In any case, do you’re research before spending big bucks on an SSL-certificate subscription. However, if you’re taking direct credit/debit card payments or storing really sensitive data, there is merit in choosing a credible name in the SSL world.

About the Author

Al Barrus

Al Barrus is an ex-patriot from the greater Seattle area who now lives in Saltillo, Mexico, a few hours south-west of Laredo, Texas. He first started his work in writing when he enlisted in the US Army at the age of 18 in 2002, during which time he worked as a uniformed print and photo journalism soldier in Baghdad and Fallujah. After parting from his military obligations in 2007, Al attended The Evergreen State College in Olympia, Washington, where he graduated with a Bachelor of the Arts in 2011. Later that year he moved to Mexico where he teaches English and lives happily with his wife Verenice. 


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OpenDyslexic – A Font For Sore Eyes

Tue, 3rd September 2013, 16:26

The intersection of morality and business sense can be rare indeed, but when it happens, it’s a beautiful thing- and something worth paying attention to. When we think of SEO and any given internet marketing buzzword, what we’re really talking about is visibility: how to communicate our message to as many people as possible in a fluid and meaningful way. To that end, we generally aim to cast a wider and wider net. But how often do we consider the holes in that net?

Abelardo Gonzalez is an analyst and developer who uses his private time to come up with some unique projects, and by far the most interesting is his foray into open source fonts catering to those with dyslexia. Released in 2011, this custom font has been drawing attention not just for its quality and accessibility, but for the philanthropic way it’s been developed. The terms for using OpenDyslexic in any given circumstance are merely that you credit the source.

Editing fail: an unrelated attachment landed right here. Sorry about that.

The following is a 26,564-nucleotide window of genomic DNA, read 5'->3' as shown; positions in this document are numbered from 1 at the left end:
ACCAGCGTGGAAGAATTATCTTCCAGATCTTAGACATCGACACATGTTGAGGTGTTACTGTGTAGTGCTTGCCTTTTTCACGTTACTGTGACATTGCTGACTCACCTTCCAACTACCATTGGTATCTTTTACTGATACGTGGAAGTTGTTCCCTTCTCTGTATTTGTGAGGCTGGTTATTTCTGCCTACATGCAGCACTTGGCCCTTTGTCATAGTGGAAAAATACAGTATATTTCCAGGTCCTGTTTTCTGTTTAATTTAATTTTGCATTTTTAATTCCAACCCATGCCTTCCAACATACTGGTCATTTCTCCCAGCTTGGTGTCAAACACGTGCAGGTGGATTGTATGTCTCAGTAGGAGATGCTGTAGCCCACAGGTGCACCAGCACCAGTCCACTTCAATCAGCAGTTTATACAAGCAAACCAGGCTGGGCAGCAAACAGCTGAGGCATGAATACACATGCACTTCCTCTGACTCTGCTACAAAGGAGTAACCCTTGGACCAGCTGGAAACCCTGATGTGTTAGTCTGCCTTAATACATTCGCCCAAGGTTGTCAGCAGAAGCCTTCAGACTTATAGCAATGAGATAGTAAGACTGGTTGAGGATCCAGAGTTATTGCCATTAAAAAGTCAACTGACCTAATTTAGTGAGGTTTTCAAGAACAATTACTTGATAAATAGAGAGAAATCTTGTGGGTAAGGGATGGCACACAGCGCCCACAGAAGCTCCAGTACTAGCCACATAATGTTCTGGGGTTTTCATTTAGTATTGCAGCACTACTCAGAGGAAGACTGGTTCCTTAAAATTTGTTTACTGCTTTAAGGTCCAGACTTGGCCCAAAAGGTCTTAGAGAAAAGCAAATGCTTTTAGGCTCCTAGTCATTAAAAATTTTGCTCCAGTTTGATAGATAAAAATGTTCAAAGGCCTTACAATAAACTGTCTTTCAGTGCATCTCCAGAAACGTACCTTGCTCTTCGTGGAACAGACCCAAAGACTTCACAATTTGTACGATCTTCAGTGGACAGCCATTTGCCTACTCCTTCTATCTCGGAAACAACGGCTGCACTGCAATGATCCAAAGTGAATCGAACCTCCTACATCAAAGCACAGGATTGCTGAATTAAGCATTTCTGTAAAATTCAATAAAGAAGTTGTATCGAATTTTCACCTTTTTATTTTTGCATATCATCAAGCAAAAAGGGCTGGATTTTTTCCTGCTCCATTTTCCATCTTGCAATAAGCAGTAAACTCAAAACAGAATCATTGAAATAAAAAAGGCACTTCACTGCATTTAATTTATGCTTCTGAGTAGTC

example of opendyslexic font 

The concept behind OpenDyslexic is simple enough- by thickening certain aspects of the typeface, generally weighting the bottom, a sense of direction is added where traditional fonts indicate none. Each letter is given little details that help correct the flipping and switching that confuses dyslexic readers, setting them apart from similar structures: the q’s have a little flare at their tip, for example, while the l’s and the j’s have differently shaped curves to indicate difference. It’s a clever system- and according to the feedback found on Gonzalez’s blog, AbbieCodes, it works exceptionally well.

The second half of any font, of course, is wide functionality. While it’s admirable that OpenDyslexic tackles the core problems presented by dyslexia, a font needs to be universally applicable for it to be incorporated in anything other than personal use. On that front too OpenDyslexic succeeds. While it may lack the orderly refinement of the Helvetica generation and its progeny, OpenDyslexic is eminently readable and has a certain sense of character to its characters. It can be a little hard on the eyes in its smaller formats, but otherwise it makes a respectable addition to any font suite, while deftly disposing of the problems faced by dyslexic readers. And it’s utterly free.

Of course, not everyone is as thrilled about OpenDyslexic as its users are. Probably the most well-known is the property of Dutch graphic designer Christian Boer, himself a dyslexic, who created the font in 2008 to help overcome a particularly difficult final exam. Gonzalez’s problem with Dyslexie isn’t so much the font itself- it works fine, but rather the cost. At the time of OpenDyslexic’s release, Dyslexie cost around $60 for private use, and $445 for commercial use. Since then, it’s transitioned to a yearly model. Upon discovering OpenDyslexic, Boer sent a rather hasty cease-and-desist order to Gonzalez, which was promptly ignored.

In the years since OpenDyslexic’s release, Gonzalez has tweaked its functionality, and seen its userbase grow. Most recently, he’s secured the release of the KJV New Testament in OpenDyslexic, available to dyslexic gospel-seekers here. OpenDyslexic remains free for use with attribution, and so if you’re looking to make your website content more accessible to the estimate 15% of the population with dyslexia, your solution is only a click away.